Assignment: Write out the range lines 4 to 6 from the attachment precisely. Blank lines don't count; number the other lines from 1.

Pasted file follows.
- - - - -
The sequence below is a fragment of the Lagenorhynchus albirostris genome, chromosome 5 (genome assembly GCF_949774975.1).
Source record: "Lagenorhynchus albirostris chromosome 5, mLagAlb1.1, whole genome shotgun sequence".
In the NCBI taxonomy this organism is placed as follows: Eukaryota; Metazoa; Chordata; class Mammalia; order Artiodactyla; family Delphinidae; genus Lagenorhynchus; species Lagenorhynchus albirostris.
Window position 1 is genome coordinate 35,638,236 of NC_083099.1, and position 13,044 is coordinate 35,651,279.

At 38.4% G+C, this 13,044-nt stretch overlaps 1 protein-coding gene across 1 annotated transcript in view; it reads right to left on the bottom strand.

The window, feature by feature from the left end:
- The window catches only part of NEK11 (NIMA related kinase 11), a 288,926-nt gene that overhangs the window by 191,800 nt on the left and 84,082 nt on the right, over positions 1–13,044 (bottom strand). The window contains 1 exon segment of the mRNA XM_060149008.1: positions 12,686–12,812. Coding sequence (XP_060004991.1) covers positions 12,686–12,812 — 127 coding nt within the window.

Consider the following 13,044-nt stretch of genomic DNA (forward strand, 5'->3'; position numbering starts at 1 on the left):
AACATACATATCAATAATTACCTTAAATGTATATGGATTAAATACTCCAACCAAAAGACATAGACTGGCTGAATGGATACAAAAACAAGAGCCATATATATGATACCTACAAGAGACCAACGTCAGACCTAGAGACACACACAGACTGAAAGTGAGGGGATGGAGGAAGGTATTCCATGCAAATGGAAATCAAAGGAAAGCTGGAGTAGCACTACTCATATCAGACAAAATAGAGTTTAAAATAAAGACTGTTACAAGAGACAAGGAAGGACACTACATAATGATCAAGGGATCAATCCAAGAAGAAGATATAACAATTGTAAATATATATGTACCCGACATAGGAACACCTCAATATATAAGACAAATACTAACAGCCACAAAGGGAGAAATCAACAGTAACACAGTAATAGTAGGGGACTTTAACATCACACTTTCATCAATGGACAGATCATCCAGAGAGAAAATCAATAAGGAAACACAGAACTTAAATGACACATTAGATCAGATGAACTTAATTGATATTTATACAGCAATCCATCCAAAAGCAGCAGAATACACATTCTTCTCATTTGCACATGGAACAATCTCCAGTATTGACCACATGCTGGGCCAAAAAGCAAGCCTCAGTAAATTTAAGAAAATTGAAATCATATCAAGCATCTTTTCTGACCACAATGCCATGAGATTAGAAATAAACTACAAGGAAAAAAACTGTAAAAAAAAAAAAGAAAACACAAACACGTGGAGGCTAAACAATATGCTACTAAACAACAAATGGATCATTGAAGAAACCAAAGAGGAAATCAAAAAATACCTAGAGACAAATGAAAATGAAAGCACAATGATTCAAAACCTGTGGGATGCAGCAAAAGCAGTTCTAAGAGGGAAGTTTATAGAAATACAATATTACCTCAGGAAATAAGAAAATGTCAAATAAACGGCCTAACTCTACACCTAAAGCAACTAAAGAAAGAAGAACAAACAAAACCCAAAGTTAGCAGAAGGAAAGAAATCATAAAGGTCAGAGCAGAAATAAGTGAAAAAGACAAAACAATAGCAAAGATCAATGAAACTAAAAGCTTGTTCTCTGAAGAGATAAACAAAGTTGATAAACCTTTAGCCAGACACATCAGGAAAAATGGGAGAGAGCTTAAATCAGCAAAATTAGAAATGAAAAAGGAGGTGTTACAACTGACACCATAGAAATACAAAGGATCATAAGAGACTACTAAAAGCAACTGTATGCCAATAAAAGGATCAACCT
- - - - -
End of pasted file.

Window position 1 is genome coordinate 35,638,236 of NC_083099.1, and position 13,044 is coordinate 35,651,279.

At 38.4% G+C, this 13,044-nt stretch overlaps 1 protein-coding gene across 1 annotated transcript in view; it reads right to left on the bottom strand.

The window, feature by feature from the left end: